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Wednesday, March 5, 2014

Ash Wednesday

I just got back from Ash Wednesday services at our church.  I use the term "our" loosely because although I became a member so my children could get baptized and confirmed there, I don't feel embraced by the experience.  It's not because our church isn't welcoming, they are.  They are accepting of "my" involvement as limited as it may be.  I just feel like an outsider on nights like tonight because it's not something I can fully accept into my life.  When everyone and I do mean EVERYone goes up for communion and I stay in the pew, I feel a little out of place.

I was raised with a sense of self and a more spiritual attitude.  My Dad believed in the Native ways of spirits guiding you and my Mom believed in the more traditional sense of God and what he represents.  My Dad who didn't make a hard stand on much when it came to our upbringing, took a stand that it would be our choice to pick which route we wanted.  My Dad randomly spoke of different things.  My Mom sang Amazing Grace to all of us and other hymns.  I knew who God was, I just never had any formal teachings.  It wasn't something that bothered me much until 4th grade when one of my friend's moms asked me where I went to church, they were Catholic.  I told her I didn't.  She asked if I was baptized, I told her I wasn't.  That was the last time I was asked to stay at their house.  She told me in school that she wasn't allowed to hang around with me anymore because God wasn't in my life and she really didn't speak to me again.  I couldn't put into words my exact feelings at the time but now I can say it, I was sincerely hurt by the experience.

I attended church fairly regularly with my friend Julie's family through middle school and I can honestly say I took little from the experience other than it was something I did if I wanted to sleep over on Saturday night, I didn't think I was a better person for going and they never judged me, they simply let me tag along and exposed me to something different and I appreciate now because it gave me a positive experience with church.  I remember sitting through brunch after and her Dad asking about how we interrupted the sermon.  I  thought it was kind of silly at the time but now realize he was just helping us figure out what the words really meant in a real life experience and I thank him for that because he made sense of it for me.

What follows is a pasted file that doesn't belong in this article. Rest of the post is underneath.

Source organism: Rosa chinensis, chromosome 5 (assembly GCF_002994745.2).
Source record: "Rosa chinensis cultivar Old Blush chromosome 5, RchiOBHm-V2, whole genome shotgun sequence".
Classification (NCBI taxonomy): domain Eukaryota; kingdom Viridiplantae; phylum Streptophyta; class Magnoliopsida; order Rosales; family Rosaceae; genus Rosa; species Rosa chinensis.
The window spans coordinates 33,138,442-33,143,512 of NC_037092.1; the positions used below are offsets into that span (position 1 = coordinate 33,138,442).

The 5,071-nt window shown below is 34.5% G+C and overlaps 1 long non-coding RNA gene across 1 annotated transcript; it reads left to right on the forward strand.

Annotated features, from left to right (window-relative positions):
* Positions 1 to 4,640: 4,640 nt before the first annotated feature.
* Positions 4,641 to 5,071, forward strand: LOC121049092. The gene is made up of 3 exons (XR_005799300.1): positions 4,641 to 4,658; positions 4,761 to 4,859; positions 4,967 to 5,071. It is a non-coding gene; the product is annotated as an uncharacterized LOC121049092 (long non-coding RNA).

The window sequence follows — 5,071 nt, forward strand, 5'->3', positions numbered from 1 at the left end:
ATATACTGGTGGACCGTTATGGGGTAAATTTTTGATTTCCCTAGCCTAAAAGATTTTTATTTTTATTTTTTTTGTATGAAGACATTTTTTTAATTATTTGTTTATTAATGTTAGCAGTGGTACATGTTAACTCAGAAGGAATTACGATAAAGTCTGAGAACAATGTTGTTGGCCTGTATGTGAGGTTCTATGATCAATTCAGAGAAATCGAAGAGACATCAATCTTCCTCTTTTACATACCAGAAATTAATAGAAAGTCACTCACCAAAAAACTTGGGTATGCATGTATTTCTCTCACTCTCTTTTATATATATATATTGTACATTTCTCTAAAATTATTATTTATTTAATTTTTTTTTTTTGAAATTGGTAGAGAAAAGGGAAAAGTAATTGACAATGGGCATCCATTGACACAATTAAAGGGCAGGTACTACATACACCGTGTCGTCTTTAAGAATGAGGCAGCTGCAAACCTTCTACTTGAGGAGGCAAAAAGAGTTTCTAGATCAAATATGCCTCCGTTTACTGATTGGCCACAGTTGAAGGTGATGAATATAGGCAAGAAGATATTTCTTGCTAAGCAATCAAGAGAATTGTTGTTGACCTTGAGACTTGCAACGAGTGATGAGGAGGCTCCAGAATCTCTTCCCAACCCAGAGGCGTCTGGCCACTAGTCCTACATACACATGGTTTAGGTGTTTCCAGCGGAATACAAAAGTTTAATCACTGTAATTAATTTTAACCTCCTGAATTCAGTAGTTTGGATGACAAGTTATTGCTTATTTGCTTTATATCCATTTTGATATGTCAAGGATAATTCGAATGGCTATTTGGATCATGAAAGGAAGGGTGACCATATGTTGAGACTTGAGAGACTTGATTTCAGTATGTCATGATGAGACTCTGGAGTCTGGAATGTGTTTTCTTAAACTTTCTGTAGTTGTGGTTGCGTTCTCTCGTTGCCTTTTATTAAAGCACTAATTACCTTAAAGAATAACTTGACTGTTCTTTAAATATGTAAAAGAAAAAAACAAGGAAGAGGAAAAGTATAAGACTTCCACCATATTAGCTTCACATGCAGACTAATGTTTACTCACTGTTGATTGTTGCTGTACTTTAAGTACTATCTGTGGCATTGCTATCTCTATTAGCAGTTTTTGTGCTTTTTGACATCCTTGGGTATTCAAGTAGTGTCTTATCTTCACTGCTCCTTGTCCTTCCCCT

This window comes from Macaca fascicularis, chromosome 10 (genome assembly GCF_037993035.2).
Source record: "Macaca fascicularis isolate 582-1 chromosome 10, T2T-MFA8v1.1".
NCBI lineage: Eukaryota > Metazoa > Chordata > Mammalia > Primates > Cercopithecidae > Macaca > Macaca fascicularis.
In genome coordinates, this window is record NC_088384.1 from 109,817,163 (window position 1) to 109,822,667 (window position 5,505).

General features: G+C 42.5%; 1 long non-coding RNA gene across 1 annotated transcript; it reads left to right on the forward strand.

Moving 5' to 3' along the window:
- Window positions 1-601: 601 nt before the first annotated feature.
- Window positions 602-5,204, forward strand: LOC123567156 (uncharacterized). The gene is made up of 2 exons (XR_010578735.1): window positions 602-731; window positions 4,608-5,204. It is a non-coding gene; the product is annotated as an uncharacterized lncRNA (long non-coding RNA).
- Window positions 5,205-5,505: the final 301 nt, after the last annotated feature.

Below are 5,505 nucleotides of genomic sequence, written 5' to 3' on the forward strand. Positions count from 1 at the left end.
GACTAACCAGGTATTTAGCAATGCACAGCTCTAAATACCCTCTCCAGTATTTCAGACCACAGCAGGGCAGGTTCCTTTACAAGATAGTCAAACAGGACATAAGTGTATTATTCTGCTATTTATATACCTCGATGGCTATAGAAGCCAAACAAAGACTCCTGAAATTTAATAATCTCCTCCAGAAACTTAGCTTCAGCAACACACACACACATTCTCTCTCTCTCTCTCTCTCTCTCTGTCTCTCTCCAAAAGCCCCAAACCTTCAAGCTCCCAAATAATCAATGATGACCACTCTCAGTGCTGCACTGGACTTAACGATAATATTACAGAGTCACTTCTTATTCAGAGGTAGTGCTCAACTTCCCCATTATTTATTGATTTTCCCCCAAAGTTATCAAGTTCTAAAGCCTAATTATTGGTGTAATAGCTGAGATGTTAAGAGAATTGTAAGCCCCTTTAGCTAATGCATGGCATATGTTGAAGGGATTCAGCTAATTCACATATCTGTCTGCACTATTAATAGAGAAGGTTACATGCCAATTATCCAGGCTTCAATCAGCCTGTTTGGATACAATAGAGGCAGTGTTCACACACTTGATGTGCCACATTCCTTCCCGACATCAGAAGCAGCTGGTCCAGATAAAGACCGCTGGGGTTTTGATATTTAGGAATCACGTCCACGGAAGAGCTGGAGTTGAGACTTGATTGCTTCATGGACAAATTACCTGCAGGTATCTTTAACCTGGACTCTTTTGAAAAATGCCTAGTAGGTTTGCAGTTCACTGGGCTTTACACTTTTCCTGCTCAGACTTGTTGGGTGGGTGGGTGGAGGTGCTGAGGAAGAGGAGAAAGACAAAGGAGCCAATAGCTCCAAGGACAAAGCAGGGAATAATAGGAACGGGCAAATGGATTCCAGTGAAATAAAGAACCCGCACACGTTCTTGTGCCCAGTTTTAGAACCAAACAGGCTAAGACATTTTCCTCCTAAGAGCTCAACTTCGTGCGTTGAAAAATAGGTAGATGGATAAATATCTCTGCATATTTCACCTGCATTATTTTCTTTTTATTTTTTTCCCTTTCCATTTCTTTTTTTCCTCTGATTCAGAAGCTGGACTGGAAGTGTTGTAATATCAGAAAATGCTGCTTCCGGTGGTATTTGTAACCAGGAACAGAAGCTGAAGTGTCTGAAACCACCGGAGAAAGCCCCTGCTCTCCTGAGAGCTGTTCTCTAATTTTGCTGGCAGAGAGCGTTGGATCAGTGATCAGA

But it happened again in high school with my first boyfriend's parents.  Why wasn't I baptized, why didn't I go to church?  That time I was angry that not only myself but my family was being judged.  That we were somehow not good people because we didn't attend church on holidays, what both of those families had in common.  They weren't regular church goers, they were hypocrites is what they were.

So when my children started asking questions about God when they were little and both their Dad and I gave different answers, I decided to bring them somewhere that would give them information and they could decide for themselves and I dropped them off, grabbed a bagel up the street and picked them up 40 minutes later because I still had no interest in organized religion.  But that relationship has been over 11 years now.  I have done some volunteering during those years but my children have attended Sunday school regularly, Claire sang in the choir, took junior high classes, were baptized, had first communion, Max was confirmed and still chooses to attend and Claire is in the final weeks of confirmation.  My children feel a sense of comfort there, I can especially tell with Max and that makes me happy.  Another place, another option that can help them through tough times or simply lighten their load.

But I don't take communion, although I am welcome to.  I don't take it because they put in the work, learned the scriptures and read the bible and are entitled to have that reward so to speak.  I'm not going to be a hypocrite and stand next to them and do it when I haven't invested myself completely like they have.  So instead I sit there and watch them and my feelings of discomfort are erased by a feeling that I gave them a sense of self too and I'm proud of that.  I'm proud of them.


K :) said...

Great blog post. I grew up in a moderately religious Methodist home. I'm a believer in the Christian faith, but I am just as comfortable practicing my religion from my home as I am in a building. For me, it's more about treating others well and less about being a hypocrite and judging others. I've come in contact with many of these hypocrites here in the Bible Belt of the south. Again, terrific post.

~mj~ said...

This was fantastic. I applaud you for not only letting your children lead on which spiritual path they took, but enabling them to pursue it once they driving them and supporting them. That's awesome! I was raised very conservative Nazarene/ conservative that at about the age of 10 I had the harsh "realization," that I would NEVER be good enough to get in. I've since grown past that, and have tried to pick churches that aren't judgmental or legalistic so that my kids can see the positive side of religion, not just an impossible list of do's and don'ts. It's what drives me when we are choosing a church...and we're currently looking for a new church home, so this really hit home. I'm so sorry you felt judged as a child. That is one of the many forms of legalism I have fought hard to keep out of my children's faith walk. ((((hugs)))) to you my friend! You're a fantastic mom!

Christol said...

Thanks ladies:)